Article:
The turnover among Modesto’s top managers continues.
Utilities Director Larry Parlin is resigning June 26 after slightly more than three years with the city. His departure will give Modesto seven openings among its top managers. The city is expected to name an interim or acting utilities director. The other open positions are now held by interim or acting managers.
Parlin, 60, is going back to work for Carollo Engineers, the water and wastewater consulting firm that employed him for 17 years. He also has worked for Lodi, Stockton and the Truckee Meadows Water Reclamation Facility.
Modesto brought in Parlin to run a new department created to oversee the water and wastewater divisions as well as planning for water and wastewater projects. This was part of a larger reorganization and came after a city auditor’s report found the two divisions were plagued by poor leadership, low morale and high turnover.
A subsequent auditor’s report last summer found that solid progress had been made in improving the two divisions during Parlin’s tenure. His other accomplishments include overseeing the North Valley Regional Recycled Water Program, in which Modesto will sell and send highly treated wastewater to West Side farmers.
The project is expected to be completed by the end of the year.
“I have enjoyed my time at the City since I arrived in May 2014,” Parlin said in an email, “especially when witnessing some amazing work by the Utilities Department staff.” But he added it was time for new challenges.
“Our city has benefited greatly from the leadership Larry Parlin provided over the Utilities Department,” acting City Manager Joe Lopez said.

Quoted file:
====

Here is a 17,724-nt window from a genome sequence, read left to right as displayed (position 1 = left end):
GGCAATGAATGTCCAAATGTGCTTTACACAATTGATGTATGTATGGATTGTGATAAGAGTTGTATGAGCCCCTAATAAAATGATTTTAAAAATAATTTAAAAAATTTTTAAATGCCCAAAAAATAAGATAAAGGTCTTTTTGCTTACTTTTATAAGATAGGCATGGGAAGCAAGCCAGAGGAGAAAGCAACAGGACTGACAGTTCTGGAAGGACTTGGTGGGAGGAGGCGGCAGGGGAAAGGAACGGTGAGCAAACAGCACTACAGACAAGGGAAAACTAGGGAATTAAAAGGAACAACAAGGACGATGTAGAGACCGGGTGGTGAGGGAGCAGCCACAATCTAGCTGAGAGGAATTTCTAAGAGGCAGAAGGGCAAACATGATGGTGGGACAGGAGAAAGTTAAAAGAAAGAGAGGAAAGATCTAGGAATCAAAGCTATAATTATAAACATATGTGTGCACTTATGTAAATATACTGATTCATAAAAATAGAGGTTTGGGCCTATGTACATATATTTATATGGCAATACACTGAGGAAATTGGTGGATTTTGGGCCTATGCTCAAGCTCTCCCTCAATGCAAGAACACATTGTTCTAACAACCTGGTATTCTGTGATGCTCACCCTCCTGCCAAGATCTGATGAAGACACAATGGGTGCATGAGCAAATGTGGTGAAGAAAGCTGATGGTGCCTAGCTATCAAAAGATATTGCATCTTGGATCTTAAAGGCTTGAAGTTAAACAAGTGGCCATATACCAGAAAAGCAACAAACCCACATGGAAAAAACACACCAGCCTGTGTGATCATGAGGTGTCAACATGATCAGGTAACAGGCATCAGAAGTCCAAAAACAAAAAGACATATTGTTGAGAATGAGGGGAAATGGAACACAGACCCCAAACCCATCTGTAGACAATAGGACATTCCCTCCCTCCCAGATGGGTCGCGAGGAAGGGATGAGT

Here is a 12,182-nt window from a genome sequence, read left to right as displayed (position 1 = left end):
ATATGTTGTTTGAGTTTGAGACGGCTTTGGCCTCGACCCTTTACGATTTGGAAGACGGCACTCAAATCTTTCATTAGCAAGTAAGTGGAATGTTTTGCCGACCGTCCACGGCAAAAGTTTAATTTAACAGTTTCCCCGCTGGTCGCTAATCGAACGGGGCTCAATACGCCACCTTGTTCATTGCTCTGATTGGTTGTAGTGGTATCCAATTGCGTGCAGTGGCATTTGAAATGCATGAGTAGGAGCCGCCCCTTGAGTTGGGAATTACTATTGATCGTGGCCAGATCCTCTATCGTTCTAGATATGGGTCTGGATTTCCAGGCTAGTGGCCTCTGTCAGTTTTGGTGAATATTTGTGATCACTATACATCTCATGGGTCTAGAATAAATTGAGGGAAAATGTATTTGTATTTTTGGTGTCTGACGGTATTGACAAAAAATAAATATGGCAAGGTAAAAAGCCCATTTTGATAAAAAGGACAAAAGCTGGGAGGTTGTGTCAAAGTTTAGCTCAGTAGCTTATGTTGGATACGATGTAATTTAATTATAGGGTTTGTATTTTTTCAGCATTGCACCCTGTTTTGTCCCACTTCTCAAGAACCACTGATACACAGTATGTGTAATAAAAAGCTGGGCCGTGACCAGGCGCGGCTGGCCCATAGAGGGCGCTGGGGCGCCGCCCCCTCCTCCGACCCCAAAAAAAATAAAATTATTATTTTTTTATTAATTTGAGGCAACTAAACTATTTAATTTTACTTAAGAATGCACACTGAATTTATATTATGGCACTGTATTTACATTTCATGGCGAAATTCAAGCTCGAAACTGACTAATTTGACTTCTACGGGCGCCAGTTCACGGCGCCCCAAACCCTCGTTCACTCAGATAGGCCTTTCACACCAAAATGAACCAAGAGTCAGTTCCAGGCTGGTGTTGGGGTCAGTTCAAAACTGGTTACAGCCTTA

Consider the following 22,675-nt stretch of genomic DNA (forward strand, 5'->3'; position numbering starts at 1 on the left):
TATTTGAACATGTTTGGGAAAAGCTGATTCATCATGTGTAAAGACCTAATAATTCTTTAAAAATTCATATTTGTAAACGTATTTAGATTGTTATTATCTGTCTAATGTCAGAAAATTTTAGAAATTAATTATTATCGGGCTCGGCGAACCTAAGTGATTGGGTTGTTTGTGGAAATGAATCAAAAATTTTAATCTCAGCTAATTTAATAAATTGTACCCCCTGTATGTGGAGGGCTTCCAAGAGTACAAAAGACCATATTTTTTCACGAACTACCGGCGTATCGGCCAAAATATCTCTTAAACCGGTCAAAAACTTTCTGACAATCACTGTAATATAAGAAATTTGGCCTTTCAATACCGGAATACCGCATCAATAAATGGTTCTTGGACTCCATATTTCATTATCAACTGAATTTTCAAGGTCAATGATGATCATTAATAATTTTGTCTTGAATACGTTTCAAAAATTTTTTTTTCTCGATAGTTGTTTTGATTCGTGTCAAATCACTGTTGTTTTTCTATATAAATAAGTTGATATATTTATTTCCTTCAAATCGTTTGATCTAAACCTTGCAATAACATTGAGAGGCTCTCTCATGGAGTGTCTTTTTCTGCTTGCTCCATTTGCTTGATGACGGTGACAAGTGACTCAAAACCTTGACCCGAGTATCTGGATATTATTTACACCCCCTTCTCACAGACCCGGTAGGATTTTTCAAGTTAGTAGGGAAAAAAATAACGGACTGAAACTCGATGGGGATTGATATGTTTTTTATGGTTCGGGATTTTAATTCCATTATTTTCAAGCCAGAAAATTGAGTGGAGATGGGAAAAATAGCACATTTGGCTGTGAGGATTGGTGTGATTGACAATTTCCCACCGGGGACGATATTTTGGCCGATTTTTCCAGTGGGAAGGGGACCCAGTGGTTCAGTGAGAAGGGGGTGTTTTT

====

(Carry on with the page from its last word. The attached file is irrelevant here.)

Parlin’s departure will mean that about half of Modesto’s top management positions are filled with interim or acting managers. Those positions include fire chief, city manager, finance director, deputy city manager and chief information officer.
The reasons for the departures vary. For instance, City Manager Jim Holgersson resigned March 30 because he and Mayor Ted Brandvold had different visions for the city (that is the official word), while Fire Chief Sean Slamon left to become Carson City’s fire chief after nearly three decades with Modesto.
City spokeswoman Amy Vickery has acknowledged Modesto’s management ranks are stretched thin but has said the city remains focused on its priorities. She has said this also is an opportunity for the employees holding these interim and acting positions, and the city benefits from the ideas and perspectives these managers bring to their jobs.
She also has said that at some point the city will recruit and fill these positions with permanent hires.
Kevin Valine: 209-578-2316